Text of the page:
(3) An appeal pending at or preferred after the commencement of these Rules against an order made before such commencement shall be considered and orders thereon shall be passed, in accordance with these Rules'.
Under the old Rule it was incumbent upon the competent authority before the services of a probationer could be terminated to apprise him of the grounds on which his services were proposed to be terminated. In other words, a reasonable opportunity had to be afforded to him to meet the grounds on which the competent authority sought to rely to terminate the probationer's services. A similar Rules as Rule 55B has not been introduced in the 1957 or 1965 Rules, the obvious reason being that termination of probation of a probationer in Government service is not considered to be a punishment. What Mr. Mehta contends is that notwithstanding the fact that termination of the probation of a Government servant is not a punishment, in view of the old Rule not being specifically repealed by Rule 34, the old Rule survives so as to make it incumbent upon the competent authority to follow the procedure in Rule 55B.
5. The petitioner has been appointed temporarily on probation after the new Rules came into force. The question is, whether when he is governed by the new Rules of 1957 and 1965 in respect of his appointment, he could fall back upon one rule of 1930 which prescribes the conditions before a probationer's services could be terminated. We are unable to agree with Mr. Mehta that Rule 55B by mere reason of the fact that there is no reference to its repeal in Rule 34 of the new Rules, that particular old Rule still survives. What Rule 34(1) speaks of is this. It makes the new rules applicable to all those persons who are appointed prior to the coming into force of the new rules and to whom the old rules apply. According to Mr. Mehta, the application of the new rules is limited except to the extent of conferring powers upon the Government to make appointments, impose penalties or entertain appeals and does not cover cases of termination of a probationer's services as there is no reference to the termination of probationer's service in Rule 34(1). Rule 34 only says that the present Rules apply to all the persons to whom the old rules applied and refers to their appointments, imposition of penalties or entertainment of appeals. In other words, the new Rules regarding appointments, imposition of penalties and entertaining appeals govern those Government servants who enter service prior to the commencement of the new Rules. The right to the extent saved are detailed in the provisos. Any rights accrued to them or any action taken or any proceedings initiated against them shall be continued and disposed of in accordance with the provisions of the new Rules. It is not necessary when the Rules are repealed and replaced by another set of Rules that there should be a specific mention that by virtue of the new rules all the previous Rules are thereby repealed. The language of Rule 34 is clear enough to demonstrate that the old Rules do not operate or govern even those who were employed under those Rules except to the extent saved by Rule 34. We are unable to understand how a person who has entered service after the 1957 and 1965 Rules came into force could call in aid rules which have been repealed under which he was not appointed and had been repealed. There is nothing to suggest as has been contended by the learned counsel that, the Rule 34 saves Rule 55B by mere reason of absence of reference to Rule 55B in the new Rules. We are, therefore, unable to agree with the view expressed by Sarela, J., in S. K. Das Gupta's case (supra) that Rule 55B still survives notwithstanding the repeal of those Rules by virtue of Rule 34 of the new Rules.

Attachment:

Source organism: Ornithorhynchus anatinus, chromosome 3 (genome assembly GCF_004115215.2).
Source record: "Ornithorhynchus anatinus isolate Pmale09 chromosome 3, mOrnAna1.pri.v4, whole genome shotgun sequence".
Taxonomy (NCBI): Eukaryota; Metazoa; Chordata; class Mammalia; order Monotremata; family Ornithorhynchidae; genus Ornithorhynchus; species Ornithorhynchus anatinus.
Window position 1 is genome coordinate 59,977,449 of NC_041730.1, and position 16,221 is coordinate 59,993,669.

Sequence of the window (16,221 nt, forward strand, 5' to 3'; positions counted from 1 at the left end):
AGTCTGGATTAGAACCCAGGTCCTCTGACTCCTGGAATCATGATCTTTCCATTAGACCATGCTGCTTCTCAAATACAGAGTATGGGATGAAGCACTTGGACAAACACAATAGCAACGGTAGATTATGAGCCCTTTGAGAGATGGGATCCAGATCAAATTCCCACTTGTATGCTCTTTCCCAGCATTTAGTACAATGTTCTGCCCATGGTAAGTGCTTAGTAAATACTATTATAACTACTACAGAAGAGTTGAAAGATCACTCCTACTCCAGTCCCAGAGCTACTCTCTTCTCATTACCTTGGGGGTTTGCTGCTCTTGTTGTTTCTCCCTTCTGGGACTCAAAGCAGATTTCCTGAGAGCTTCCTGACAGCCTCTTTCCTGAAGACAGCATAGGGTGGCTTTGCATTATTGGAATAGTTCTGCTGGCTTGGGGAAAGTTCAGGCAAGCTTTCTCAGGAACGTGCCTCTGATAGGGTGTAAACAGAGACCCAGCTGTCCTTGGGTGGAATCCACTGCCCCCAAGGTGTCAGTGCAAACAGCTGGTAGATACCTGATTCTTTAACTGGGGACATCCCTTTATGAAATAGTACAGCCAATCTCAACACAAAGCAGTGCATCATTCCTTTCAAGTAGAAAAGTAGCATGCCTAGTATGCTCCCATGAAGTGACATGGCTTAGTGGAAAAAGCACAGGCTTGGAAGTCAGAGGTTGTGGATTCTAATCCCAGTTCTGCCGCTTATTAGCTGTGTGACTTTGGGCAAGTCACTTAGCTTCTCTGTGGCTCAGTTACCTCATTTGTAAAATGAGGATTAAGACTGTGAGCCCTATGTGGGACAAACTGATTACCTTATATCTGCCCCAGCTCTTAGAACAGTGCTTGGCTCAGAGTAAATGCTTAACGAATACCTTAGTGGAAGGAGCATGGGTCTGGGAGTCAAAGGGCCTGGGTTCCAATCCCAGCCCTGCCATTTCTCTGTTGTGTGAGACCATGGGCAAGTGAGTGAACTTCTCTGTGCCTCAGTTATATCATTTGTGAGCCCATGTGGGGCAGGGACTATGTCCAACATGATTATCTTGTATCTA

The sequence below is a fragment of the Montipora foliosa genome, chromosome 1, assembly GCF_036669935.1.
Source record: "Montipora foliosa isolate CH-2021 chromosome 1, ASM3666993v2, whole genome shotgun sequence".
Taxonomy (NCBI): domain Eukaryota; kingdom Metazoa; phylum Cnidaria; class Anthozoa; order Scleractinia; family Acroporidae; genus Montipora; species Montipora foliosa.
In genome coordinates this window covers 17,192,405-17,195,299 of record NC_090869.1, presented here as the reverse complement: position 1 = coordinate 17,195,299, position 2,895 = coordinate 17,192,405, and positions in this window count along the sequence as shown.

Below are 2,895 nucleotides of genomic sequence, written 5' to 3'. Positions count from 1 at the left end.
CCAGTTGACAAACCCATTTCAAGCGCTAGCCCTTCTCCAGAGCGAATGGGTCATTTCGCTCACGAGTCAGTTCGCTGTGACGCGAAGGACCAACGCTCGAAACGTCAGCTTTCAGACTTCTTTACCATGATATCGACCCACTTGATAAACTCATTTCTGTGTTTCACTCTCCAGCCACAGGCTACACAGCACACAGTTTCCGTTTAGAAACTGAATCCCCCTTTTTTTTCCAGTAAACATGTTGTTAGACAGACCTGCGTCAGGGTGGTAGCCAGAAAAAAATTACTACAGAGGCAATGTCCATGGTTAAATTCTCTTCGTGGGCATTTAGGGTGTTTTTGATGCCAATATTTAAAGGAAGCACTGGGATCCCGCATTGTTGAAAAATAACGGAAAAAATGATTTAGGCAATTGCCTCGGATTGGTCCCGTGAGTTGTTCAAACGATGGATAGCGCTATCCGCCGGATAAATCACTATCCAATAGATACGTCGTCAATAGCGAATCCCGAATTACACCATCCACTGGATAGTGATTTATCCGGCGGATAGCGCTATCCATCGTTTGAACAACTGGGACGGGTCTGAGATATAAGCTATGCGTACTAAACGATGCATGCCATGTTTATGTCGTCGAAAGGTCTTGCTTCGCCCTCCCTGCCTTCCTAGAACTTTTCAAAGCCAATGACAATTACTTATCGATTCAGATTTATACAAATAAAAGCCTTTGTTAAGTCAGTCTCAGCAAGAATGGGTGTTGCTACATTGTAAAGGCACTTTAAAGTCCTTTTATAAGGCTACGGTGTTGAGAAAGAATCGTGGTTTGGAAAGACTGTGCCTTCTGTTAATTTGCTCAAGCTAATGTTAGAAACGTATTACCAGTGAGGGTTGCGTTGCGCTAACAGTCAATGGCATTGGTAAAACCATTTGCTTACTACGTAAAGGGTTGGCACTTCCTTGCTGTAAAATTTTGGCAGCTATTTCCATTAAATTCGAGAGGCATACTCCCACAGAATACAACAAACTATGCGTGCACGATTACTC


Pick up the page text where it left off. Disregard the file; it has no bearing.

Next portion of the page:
6. The learned counsel alternatively argued that the alleged misconduct of the petitioner, namely, his undisciplined behaviour was used as a weapon by the competent authority to terminate his services. There is nothing to suggest from the order by which the petitioner's services have been terminated that his services were terminated for the alleged reason that he was indisciplined. The impugned order does not cast any aspersion or stigma on him. There is nothing to suggest that the order has been passed as a measure of punishment.
7. In the result the petition fails and is accordingly dismissed. Rule discharged. No costs.